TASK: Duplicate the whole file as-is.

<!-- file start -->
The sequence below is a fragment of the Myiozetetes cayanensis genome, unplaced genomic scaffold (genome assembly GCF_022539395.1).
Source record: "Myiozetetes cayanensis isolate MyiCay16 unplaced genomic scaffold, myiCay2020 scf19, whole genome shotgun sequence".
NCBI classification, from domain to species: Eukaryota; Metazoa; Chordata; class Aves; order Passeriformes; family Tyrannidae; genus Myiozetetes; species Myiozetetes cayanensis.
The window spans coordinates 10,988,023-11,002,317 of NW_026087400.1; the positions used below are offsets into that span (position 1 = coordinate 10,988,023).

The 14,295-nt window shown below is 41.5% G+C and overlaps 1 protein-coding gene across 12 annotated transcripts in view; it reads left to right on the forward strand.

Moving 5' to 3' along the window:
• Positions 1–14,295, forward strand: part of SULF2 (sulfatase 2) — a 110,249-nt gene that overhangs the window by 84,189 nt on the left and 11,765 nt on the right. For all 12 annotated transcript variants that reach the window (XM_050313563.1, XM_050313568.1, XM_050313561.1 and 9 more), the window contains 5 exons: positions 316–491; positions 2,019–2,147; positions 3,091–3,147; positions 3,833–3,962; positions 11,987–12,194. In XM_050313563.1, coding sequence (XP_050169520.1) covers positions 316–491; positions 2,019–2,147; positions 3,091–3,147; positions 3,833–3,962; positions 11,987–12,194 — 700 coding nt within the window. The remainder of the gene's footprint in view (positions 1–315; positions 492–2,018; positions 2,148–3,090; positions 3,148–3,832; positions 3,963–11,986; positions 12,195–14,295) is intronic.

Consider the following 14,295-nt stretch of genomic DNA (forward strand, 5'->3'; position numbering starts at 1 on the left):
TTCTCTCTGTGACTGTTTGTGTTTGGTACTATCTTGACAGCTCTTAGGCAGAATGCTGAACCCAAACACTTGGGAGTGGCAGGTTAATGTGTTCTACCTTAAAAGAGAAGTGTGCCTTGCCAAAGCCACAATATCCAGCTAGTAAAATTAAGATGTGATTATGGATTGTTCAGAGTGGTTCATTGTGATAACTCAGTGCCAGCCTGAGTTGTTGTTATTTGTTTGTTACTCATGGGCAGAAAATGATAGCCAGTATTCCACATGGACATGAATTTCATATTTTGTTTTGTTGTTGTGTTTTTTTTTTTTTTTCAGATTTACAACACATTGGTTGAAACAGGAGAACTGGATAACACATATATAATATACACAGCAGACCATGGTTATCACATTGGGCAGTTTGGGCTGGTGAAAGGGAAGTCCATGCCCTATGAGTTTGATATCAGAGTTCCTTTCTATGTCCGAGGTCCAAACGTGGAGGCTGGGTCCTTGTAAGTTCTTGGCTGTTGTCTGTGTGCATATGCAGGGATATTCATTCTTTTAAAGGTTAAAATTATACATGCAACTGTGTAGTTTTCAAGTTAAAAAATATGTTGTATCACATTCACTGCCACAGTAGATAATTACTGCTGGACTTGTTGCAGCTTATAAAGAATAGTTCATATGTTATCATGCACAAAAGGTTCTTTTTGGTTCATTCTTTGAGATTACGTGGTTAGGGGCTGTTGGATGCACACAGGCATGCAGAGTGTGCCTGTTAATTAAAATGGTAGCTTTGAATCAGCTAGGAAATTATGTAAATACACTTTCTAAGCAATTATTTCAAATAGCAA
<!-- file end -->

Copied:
The sequence below is a fragment of the Myiozetetes cayanensis genome, unplaced genomic scaffold (genome assembly GCF_022539395.1).
Source record: "Myiozetetes cayanensis isolate MyiCay16 unplaced genomic scaffold, myiCay2020 scf19, whole genome shotgun sequence".
NCBI classification, from domain to species: Eukaryota; Metazoa; Chordata; class Aves; order Passeriformes; family Tyrannidae; genus Myiozetetes; species Myiozetetes cayanensis.
The window spans coordinates 10,988,023-11,002,317 of NW_026087400.1; the positions used below are offsets into that span (position 1 = coordinate 10,988,023).

The 14,295-nt window shown below is 41.5% G+C and overlaps 1 protein-coding gene across 12 annotated transcripts in view; it reads left to right on the forward strand.

Moving 5' to 3' along the window:
• Positions 1–14,295, forward strand: part of SULF2 (sulfatase 2) — a 110,249-nt gene that overhangs the window by 84,189 nt on the left and 11,765 nt on the right. For all 12 annotated transcript variants that reach the window (XM_050313563.1, XM_050313568.1, XM_050313561.1 and 9 more), the window contains 5 exons: positions 316–491; positions 2,019–2,147; positions 3,091–3,147; positions 3,833–3,962; positions 11,987–12,194. In XM_050313563.1, coding sequence (XP_050169520.1) covers positions 316–491; positions 2,019–2,147; positions 3,091–3,147; positions 3,833–3,962; positions 11,987–12,194 — 700 coding nt within the window. The remainder of the gene's footprint in view (positions 1–315; positions 492–2,018; positions 2,148–3,090; positions 3,148–3,832; positions 3,963–11,986; positions 12,195–14,295) is intronic.

Consider the following 14,295-nt stretch of genomic DNA (forward strand, 5'->3'; position numbering starts at 1 on the left):
TTCTCTCTGTGACTGTTTGTGTTTGGTACTATCTTGACAGCTCTTAGGCAGAATGCTGAACCCAAACACTTGGGAGTGGCAGGTTAATGTGTTCTACCTTAAAAGAGAAGTGTGCCTTGCCAAAGCCACAATATCCAGCTAGTAAAATTAAGATGTGATTATGGATTGTTCAGAGTGGTTCATTGTGATAACTCAGTGCCAGCCTGAGTTGTTGTTATTTGTTTGTTACTCATGGGCAGAAAATGATAGCCAGTATTCCACATGGACATGAATTTCATATTTTGTTTTGTTGTTGTGTTTTTTTTTTTTTTTCAGATTTACAACACATTGGTTGAAACAGGAGAACTGGATAACACATATATAATATACACAGCAGACCATGGTTATCACATTGGGCAGTTTGGGCTGGTGAAAGGGAAGTCCATGCCCTATGAGTTTGATATCAGAGTTCCTTTCTATGTCCGAGGTCCAAACGTGGAGGCTGGGTCCTTGTAAGTTCTTGGCTGTTGTCTGTGTGCATATGCAGGGATATTCATTCTTTTAAAGGTTAAAATTATACATGCAACTGTGTAGTTTTCAAGTTAAAAAATATGTTGTATCACATTCACTGCCACAGTAGATAATTACTGCTGGACTTGTTGCAGCTTATAAAGAATAGTTCATATGTTATCATGCACAAAAGGTTCTTTTTGGTTCATTCTTTGAGATTACGTGGTTAGGGGCTGTTGGATGCACACAGGCATGCAGAGTGTGCCTGTTAATTAAAATGGTAGCTTTGAATCAGCTAGGAAATTATGTAAATACACTTTCTAAGCAATTATTTCAAATAGCAA